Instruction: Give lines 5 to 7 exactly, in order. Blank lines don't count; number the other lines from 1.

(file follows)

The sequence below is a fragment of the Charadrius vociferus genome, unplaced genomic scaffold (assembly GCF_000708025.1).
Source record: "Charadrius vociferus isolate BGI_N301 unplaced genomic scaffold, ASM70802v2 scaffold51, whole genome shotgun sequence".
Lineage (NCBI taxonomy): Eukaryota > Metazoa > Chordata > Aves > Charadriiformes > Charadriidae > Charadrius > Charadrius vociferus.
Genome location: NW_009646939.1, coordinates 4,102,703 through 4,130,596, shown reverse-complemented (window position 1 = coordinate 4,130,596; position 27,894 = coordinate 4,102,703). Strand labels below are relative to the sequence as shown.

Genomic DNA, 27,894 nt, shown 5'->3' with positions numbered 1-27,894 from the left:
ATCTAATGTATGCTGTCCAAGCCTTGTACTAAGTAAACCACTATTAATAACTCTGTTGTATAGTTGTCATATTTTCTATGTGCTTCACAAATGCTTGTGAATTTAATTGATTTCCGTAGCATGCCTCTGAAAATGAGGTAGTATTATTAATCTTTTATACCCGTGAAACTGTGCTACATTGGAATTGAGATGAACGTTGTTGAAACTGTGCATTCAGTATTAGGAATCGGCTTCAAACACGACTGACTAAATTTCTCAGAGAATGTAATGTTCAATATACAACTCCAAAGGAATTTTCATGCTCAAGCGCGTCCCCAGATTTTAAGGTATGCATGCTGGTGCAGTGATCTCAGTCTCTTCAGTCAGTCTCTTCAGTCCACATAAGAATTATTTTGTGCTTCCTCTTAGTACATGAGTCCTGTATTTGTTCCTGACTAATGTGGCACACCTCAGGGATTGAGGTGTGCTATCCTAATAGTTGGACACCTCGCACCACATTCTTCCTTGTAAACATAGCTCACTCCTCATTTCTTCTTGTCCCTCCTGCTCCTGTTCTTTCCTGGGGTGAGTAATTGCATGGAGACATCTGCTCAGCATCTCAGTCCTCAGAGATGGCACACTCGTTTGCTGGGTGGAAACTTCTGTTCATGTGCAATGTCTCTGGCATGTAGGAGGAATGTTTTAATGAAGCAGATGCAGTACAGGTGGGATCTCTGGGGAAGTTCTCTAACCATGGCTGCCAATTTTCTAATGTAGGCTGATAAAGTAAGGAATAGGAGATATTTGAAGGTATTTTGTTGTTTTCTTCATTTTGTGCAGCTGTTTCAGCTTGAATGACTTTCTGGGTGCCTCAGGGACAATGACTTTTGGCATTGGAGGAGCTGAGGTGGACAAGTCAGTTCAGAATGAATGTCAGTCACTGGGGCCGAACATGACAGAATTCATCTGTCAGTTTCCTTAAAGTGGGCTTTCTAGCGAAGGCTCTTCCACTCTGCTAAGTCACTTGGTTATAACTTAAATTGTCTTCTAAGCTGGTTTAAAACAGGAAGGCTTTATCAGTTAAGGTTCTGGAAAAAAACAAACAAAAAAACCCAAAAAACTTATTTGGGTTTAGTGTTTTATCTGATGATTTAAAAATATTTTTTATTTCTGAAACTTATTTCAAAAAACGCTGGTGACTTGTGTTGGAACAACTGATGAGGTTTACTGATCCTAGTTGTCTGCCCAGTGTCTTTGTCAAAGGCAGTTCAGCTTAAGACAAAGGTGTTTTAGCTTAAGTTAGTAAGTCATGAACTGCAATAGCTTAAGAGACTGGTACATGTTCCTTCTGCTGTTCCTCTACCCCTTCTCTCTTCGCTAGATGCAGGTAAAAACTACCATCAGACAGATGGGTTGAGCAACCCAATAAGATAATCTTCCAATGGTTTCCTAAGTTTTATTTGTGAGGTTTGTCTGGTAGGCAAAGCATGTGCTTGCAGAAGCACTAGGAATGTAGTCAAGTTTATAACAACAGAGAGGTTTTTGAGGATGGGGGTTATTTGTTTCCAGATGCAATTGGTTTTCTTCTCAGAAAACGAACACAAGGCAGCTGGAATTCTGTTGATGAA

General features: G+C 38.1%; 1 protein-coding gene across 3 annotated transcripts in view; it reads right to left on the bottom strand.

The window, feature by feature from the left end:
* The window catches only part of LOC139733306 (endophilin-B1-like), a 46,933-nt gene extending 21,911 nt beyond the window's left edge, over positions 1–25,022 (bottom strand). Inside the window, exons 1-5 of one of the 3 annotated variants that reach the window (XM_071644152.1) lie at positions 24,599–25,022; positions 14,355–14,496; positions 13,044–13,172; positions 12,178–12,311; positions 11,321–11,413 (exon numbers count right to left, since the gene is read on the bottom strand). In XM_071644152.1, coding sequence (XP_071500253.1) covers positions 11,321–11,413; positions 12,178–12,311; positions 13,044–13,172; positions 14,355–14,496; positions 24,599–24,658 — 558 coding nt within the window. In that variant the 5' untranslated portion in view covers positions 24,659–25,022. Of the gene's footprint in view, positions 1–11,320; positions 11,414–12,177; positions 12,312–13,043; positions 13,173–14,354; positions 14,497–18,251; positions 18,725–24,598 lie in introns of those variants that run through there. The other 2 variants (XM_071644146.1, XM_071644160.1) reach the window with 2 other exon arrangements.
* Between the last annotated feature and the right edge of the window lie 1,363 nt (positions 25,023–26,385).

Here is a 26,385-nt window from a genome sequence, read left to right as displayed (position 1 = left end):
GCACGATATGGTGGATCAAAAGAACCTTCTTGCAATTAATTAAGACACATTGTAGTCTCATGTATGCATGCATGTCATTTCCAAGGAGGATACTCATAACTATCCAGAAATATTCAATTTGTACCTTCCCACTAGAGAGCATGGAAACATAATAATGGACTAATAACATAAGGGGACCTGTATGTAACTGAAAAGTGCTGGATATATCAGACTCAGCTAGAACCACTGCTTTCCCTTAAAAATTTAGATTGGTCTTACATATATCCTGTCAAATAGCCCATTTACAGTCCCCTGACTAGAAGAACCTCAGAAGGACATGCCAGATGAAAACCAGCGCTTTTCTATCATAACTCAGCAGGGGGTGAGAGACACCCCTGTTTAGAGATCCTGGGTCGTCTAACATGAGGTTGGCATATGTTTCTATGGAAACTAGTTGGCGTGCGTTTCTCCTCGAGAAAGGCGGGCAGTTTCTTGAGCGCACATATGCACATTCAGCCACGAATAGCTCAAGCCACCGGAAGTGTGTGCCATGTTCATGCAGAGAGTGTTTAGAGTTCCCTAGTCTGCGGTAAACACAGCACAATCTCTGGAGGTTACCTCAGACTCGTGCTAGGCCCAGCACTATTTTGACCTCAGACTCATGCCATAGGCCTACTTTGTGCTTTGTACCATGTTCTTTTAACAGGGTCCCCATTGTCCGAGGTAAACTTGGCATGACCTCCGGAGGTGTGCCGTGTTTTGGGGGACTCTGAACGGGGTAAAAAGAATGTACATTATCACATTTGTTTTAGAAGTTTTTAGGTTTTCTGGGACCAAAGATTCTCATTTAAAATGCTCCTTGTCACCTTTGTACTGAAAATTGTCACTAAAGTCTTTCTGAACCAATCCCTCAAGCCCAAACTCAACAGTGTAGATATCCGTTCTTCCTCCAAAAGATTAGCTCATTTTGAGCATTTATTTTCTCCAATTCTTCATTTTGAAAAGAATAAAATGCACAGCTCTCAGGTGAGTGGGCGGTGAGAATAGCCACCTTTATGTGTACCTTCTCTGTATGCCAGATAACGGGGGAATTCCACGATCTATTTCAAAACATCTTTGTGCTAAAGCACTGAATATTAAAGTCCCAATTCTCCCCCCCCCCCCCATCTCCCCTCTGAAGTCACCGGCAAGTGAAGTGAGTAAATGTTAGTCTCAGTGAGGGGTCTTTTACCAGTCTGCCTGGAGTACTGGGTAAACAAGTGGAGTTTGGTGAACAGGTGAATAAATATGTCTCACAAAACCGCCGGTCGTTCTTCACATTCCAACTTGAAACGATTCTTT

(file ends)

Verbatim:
Genomic DNA, 27,894 nt, shown 5'->3' with positions numbered 1-27,894 from the left:
ATCTAATGTATGCTGTCCAAGCCTTGTACTAAGTAAACCACTATTAATAACTCTGTTGTATAGTTGTCATATTTTCTATGTGCTTCACAAATGCTTGTGAATTTAATTGATTTCCGTAGCATGCCTCTGAAAATGAGGTAGTATTATTAATCTTTTATACCCGTGAAACTGTGCTACATTGGAATTGAGATGAACGTTGTTGAAACTGTGCATTCAGTATTAGGAATCGGCTTCAAACACGACTGACTAAATTTCTCAGAGAATGTAATGTTCAATATACAACTCCAAAGGAATTTTCATGCTCAAGCGCGTCCCCAGATTTTAAGGTATGCATGCTGGTGCAGTGATCTCAGTCTCTTCAGTCAGTCTCTTCAGTCCACATAAGAATTATTTTGTGCTTCCTCTTAGTACATGAGTCCTGTATTTGTTCCTGACTAATGTGGCACACCTCAGGGATTGAGGTGTGCTATCCTAATAGTTGGACACCTCGCACCACATTCTTCCTTGTAAACATAGCTCACTCCTCATTTCTTCTTGTCCCTCCTGCTCCTGTTCTTTCCTGGGGTGAGTAATTGCATGGAGACATCTGCTCAGCATCTCAGTCCTCAGAGATGGCACACTCGTTTGCTGGGTGGAAACTTCTGTTCATGTGCAATGTCTCTGGCATGTAGGAGGAATGTTTTAATGAAGCAGATGCAGTACAGGTGGGATCTCTGGGGAAGTTCTCTAACCATGGCTGCCAATTTTCTAATGTAGGCTGATAAAGTAAGGAATAGGAGATATTTGAAGGTATTTTGTTGTTTTCTTCATTTTGTGCAGCTGTTTCAGCTTGAATGACTTTCTGGGTGCCTCAGGGACAATGACTTTTGGCATTGGAGGAGCTGAGGTGGACAAGTCAGTTCAGAATGAATGTCAGTCACTGGGGCCGAACATGACAGAATTCATCTGTCAGTTTCCTTAAAGTGGGCTTTCTAGCGAAGGCTCTTCCACTCTGCTAAGTCACTTGGTTATAACTTAAATTGTCTTCTAAGCTGGTTTAAAACAGGAAGGCTTTATCAGTTAAGGTTCTGGAAAAAAACAAACAAAAAAACCCAAAAAACTTATTTGGGTTTAGTGTTTTATCTGATGATTTAAAAATATTTTTTATTTCTGAAACTTATTTCAAAAAACGCTGGTGACTTGTGTTGGAACAACTGATGAGGTTTACTGATCCTAGTTGTCTGCCCAGTGTCTTTGTCAAAGGCAGTTCAGCTTAAGACAAAGGTGTTTTAGCTTAAGTTAGTAAGTCATGAACTGCAATAGCTTAAGAGACTGGTACATGTTCCTTCTGCTGTTCCTCTACCCCTTCTCTCTTCGCTAGATGCAGGTAAAAACTACCATCAGACAGATGGGTTGAGCAACCCAATAAGATAATCTTCCAATGGTTTCCTAAGTTTTATTTGTGAGGTTTGTCTGGTAGGCAAAGCATGTGCTTGCAGAAGCACTAGGAATGTAGTCAAGTTTATAACAACAGAGAGGTTTTTGAGGATGGGGGTTATTTGTTTCCAGATGCAATTGGTTTTCTTCTCAGAAAACGAACACAAGGCAGCTGGAATTCTGTTGATGAA

General features: G+C 38.1%; 1 protein-coding gene across 3 annotated transcripts in view; it reads right to left on the bottom strand.